Today, state transportation agencies are required to set aside a small amount of federal highway allocations for enhancements such as bike and pedestrian trails; landscaping and other scenic improvements; historic preservation; archeology; and restoration of historic transportation facilities, scenic and historic roads, and bridges. Congress intended that this should lead to a whole new way of planning highway projects.
Transportation Enhancement Activities (TEAs) have become the major source of direct federal financial support for transportation-related historic preservation work. Many of the 3,500 or so preservation projects aided by the enhancements program would never have been completed without this program.
The program is very popular among citizens, local government officials, and many state transportation agencies. Still, its future is not assured and the continued eligibility of historic preservation as part of the program will require vigorous advocacy.
Furthermore, the National Transportation Enhancements Clearinghouse data dealing with historic preservation enhancements suggest that many states are doing well with renovation of historic transportation facilities, such as railroad depots, but are not making substantial use of the other historic preservation activities. Indeed many states that claim a lack of funds for protecting and enhancing historic resources fail to make full use of this funding source. To clarify the broad potential of this program, the National Trust is proposing an amendment to the reauthorization that would deem projects associated with heritage areas, historic byways and trails, the Underground Railroad, and other transportation-related episodes in American history as eligible historic preservation activities under the program.
A New Historic Bridge Program
The Historic Bridge Program (Section 144(o) of Title 23) states that it is “in the national interest to encourage the rehabilitation, reuse, and preservation of bridges significant in American history, architecture, engineering, and culture.” But the provisions of the existing program are woefully inadequate and cannot contribute meaningfully to saving more historic bridges. While there have been some spectacular restorations, evidence suggests that more than half of the historic bridges inventoried by the states and found to be eligible for listing in the National Register have already been destroyed.
Many significant historic bridges are so structurally deficient that they can no longer carry vehicles, and Section 144(o) encourages state transportation agencies to find new owners who will maintain those structures as bicycle and pedestrian facilities. The incentives, however, that states can offer new owners are inadequate and must be strengthened. The National Trust’s proposed amendments to the Historic Bridge Program would increase the payment states can make to new owners from 100 percent of estimated demolition costs to 200 percent. As an added incentive, it would also remove the provision in existing law that prohibits the use of transportation enhancement funds in addition to demolition funds.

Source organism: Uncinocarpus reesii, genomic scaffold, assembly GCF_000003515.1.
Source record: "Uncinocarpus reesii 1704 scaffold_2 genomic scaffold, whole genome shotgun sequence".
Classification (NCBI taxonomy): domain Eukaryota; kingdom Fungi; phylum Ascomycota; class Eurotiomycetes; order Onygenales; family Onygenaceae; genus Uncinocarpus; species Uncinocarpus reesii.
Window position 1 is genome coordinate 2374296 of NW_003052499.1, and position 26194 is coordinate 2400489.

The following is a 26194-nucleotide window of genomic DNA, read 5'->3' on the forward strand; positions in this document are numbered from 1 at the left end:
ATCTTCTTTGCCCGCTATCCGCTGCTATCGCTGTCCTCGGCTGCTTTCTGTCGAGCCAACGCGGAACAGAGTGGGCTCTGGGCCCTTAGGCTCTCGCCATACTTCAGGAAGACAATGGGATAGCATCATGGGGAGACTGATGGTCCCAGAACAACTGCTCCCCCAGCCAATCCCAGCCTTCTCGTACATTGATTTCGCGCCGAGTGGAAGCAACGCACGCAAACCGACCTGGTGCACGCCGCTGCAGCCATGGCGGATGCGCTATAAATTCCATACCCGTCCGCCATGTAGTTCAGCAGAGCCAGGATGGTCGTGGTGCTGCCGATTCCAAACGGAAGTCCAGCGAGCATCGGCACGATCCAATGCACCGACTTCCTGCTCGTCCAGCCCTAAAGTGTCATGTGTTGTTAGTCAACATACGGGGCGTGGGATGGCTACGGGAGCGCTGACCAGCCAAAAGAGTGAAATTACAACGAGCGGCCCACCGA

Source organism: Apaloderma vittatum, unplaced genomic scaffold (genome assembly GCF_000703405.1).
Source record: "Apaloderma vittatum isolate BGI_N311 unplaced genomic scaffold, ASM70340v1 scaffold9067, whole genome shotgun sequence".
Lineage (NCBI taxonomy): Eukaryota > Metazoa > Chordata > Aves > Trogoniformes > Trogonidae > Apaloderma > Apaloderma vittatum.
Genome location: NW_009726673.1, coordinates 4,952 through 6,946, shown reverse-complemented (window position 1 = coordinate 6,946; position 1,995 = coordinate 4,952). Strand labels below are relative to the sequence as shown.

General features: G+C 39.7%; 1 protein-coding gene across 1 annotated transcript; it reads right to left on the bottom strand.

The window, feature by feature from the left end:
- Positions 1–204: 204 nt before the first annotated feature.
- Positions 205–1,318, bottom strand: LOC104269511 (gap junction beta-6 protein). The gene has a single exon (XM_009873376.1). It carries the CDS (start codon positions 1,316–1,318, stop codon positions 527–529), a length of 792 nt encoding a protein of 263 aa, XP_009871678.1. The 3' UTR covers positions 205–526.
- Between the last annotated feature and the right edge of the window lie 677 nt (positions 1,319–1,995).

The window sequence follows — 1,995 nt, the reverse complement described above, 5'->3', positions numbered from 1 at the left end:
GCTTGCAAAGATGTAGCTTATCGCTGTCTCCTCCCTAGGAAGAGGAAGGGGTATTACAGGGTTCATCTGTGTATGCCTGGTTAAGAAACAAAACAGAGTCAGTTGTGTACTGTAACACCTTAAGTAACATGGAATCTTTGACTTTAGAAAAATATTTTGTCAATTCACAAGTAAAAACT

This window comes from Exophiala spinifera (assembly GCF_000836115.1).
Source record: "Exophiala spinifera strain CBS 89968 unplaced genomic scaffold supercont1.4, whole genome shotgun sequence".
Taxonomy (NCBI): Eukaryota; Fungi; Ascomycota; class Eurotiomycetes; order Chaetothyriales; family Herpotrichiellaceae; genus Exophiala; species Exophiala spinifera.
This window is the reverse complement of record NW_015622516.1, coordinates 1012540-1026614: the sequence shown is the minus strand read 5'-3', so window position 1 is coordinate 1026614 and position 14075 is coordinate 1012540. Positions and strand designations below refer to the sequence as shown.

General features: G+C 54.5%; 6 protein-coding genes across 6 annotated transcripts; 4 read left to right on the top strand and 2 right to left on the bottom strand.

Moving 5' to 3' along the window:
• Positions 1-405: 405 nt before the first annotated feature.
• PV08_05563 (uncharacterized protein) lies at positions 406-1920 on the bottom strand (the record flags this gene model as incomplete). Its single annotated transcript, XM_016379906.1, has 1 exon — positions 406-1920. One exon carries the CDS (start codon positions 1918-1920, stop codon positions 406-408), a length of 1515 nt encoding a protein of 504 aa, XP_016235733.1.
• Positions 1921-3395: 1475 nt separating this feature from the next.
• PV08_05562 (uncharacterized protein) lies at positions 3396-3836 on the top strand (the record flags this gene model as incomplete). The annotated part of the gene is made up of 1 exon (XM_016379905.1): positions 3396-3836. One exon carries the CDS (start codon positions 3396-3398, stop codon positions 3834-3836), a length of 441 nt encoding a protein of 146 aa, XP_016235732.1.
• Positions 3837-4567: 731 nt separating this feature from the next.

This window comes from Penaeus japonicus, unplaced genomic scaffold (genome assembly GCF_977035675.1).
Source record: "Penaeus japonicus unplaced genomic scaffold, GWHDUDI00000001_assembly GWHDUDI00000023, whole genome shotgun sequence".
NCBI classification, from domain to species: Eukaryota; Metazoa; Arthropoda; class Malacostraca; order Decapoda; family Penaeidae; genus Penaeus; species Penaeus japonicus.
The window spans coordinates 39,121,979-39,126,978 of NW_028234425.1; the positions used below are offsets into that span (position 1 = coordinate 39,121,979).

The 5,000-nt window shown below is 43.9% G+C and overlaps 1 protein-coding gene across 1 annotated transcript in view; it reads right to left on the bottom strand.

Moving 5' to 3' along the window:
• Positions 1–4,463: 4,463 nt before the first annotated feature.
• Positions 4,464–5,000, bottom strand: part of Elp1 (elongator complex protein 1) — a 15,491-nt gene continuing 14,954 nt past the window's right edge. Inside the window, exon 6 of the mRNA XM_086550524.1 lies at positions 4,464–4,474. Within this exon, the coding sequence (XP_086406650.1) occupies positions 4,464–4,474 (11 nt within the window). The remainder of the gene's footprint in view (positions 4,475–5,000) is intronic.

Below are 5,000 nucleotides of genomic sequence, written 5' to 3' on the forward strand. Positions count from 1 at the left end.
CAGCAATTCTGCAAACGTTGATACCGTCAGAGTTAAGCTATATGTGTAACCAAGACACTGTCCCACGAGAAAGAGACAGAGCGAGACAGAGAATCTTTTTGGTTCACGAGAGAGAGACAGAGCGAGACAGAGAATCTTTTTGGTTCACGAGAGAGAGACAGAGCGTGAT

States are presently required to inventory their historic bridges, and these inventories should be expanded to include management and preservation plans. The Federal Highway Administration can help state agencies and others by distributing “best practices” information and sponsoring a competitive demonstration program. There should also be a separate funding source or combination of sources for the maintenance, repair, and rehabilitation of historic bridges.
National Scenic Byways
The National Scenic Byways program (which includes historic byways) may well be the single most popular and cost-effective program to come out of ISTEA, and it should be reauthorized in its present form with additional funding. Scenic America has been taking the lead on this reauthorization issue and the National Trust is urging preservationists to support this position as well.
Flexibility in Highway Design, Context Sensitive Design, and Thinking Beyond the Pavement
This provision in federal law encourages state transportation agencies to take into account the natural and built landscape where roads are designed to go. These considerations enable states to design projects that promote mobility and safety, maintain harmony with the community, and preserve an area’s environmental, scenic, aesthetic, historic, and natural resource values. These new design ideas are being tested successfully in pilot projects in several states. The National Trust is asking Congress to make context-sensitive design mandatory for all National Highway System projects.
Scenic and Historic Values
Section 109 of the Federal-aid Highway Act created standards and design criteria for road construction. ISTEA included a strong provision in 1991 promoting the importance of scenic and historic values. It was quietly amended in 1998 in a way that compromised the original language. The National Trust is asking Congress to restore that language to reflect the sound goals for modern road planning and design that Congress enacted in ISTEA.
Join the Advocacy Campaign
To find out how you can become a preservation partner and join in the advocacy effort to make surface transportation preservation- friendly, contact the National Trust’s Public Policy Department at (202) 588-6255, e-mail us at email@example.com, or visit our website at www.capwiz.com/nthp.#Transportation #ForumNews #Section4f
Publication Date: March/April 2003